Trees For Style And Sustainability
Trees are often an important part of landscape design since they offer benefits for people and the planet: trees add cooling shade and privacy to outdoor spaces, and they also help improve air quality by producing oxygen and storing carbon. However, not all trees are created equal when it comes to thriving in the Front Range.
Our Favorite Evergreens
We love working with trees to add wind and privacy screens. See which ones are our favorites and read about their respective merits below:
The Spartan Juniper For Full Sun
For spaces bearing the heat relentless direct sunshine, the Spartan Juniper is a narrow and upright evergreen to weather hot summers and add a cooling layer of shade to help you and your pets enjoy your space more comfortably.
Trees We Typically Avoid Planting
There are a few shortcomings of trending favorite trees out there to be aware of. For example, oak trees are a trending favorite by appearance, but they take years to grow to maturity (a consideration especially when renovating landscape to increase home resale value).
Another signature look in Colorado is the Aspen tree, beloved for their subtle bark color and delicate leaves. While this native species thrives naturally in the mountains, we do not recommend planting these seedlings unless working with a sizable property that provides ample space for these invasive root systems to sprawl. Planting saplings near homes and in smaller spaces can lead to plumbing and foundation disruptions over time. The variety of Aspens that flourish at the Denver metro elevations are also limited.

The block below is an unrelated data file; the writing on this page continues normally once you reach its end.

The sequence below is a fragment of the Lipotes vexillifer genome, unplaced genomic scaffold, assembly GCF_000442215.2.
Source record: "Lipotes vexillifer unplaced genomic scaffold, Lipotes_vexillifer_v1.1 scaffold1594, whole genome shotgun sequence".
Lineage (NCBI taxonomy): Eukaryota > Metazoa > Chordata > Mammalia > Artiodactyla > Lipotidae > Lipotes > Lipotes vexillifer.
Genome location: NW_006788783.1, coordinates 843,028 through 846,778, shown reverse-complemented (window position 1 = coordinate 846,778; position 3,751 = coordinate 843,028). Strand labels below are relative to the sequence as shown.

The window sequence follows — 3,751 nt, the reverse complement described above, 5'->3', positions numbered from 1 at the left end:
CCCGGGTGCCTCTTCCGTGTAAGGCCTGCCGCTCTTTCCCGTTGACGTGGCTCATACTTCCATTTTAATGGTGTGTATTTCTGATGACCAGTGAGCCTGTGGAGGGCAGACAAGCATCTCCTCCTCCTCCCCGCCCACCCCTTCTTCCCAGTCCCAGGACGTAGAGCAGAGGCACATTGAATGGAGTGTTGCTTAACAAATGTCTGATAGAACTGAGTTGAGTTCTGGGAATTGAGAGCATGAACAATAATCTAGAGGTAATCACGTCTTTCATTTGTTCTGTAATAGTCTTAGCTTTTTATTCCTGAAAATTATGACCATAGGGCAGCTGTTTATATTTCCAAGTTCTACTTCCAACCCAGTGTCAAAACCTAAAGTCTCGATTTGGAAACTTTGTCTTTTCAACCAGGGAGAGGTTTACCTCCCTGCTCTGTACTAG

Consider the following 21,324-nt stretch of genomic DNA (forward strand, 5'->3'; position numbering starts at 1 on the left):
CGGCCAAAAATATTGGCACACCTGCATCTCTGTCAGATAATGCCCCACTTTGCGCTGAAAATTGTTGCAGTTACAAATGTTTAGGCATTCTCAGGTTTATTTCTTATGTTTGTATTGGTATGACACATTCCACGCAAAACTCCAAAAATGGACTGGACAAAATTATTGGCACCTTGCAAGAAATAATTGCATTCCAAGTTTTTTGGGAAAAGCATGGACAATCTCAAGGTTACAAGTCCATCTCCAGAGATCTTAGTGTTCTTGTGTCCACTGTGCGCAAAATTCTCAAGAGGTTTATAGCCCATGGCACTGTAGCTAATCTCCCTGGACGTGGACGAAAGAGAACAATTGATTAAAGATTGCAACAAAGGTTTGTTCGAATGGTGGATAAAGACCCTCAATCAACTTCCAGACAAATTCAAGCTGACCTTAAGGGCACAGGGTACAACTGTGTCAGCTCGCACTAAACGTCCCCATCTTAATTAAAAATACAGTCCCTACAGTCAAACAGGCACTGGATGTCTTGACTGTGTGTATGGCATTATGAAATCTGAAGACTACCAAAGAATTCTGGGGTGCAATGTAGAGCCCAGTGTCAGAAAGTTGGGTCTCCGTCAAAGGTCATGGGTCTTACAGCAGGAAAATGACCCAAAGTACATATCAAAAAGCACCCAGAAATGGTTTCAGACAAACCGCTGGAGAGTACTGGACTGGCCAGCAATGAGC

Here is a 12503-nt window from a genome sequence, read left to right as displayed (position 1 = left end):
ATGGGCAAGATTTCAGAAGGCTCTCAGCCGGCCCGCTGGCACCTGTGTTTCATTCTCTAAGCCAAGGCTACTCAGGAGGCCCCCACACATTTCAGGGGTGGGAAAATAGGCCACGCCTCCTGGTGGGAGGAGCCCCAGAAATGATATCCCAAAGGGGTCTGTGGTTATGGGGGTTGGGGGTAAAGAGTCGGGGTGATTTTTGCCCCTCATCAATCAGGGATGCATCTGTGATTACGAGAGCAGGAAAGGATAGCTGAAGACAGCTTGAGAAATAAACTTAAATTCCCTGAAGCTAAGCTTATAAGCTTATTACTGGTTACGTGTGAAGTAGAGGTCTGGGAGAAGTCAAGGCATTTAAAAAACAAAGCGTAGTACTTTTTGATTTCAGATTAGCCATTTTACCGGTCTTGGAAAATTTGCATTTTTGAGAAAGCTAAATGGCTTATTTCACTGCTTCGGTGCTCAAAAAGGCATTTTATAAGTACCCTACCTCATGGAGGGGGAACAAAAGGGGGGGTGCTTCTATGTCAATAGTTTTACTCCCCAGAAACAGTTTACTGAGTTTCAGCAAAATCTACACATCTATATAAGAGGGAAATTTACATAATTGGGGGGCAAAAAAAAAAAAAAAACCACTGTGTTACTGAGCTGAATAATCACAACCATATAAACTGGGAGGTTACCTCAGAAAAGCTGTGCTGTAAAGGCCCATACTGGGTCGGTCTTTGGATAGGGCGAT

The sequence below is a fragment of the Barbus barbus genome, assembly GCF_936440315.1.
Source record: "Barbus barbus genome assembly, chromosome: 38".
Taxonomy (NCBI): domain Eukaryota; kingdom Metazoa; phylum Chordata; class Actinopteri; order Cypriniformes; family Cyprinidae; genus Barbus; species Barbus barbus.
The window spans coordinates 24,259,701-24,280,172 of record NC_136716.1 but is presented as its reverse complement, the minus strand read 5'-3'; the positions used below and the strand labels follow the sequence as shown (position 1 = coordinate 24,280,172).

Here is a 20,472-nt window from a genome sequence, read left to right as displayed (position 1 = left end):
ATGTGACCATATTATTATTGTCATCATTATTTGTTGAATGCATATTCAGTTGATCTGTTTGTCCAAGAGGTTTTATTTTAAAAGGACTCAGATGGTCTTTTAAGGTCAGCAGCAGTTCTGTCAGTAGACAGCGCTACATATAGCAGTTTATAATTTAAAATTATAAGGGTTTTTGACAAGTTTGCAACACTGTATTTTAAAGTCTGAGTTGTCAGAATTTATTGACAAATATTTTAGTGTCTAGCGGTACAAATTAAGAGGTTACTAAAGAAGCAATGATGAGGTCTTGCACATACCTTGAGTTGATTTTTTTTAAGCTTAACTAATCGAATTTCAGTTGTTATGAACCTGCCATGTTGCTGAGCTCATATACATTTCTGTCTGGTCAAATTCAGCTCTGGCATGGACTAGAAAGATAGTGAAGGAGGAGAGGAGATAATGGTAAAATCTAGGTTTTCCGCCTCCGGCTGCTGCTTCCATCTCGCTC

Include the right trees for your space to reduce wind, dust, excess heat, and street visibility in your outdoor space. We can help you hand select the right varietals to thrive in your space and the best design placement to help you enjoy your space whether you want comfortable patio time during the summer months or an added layer of privacy between your home and property line.
Looking for the best support maintaining your trees in Colorado? Consult an certified arborist. The Rocky Mountain chapter of ISA ( International Society of Arboriculture) has tips and an online directory to support your search.
Marketing staff contribute to our blog with thoughts from our principal, John Majeski.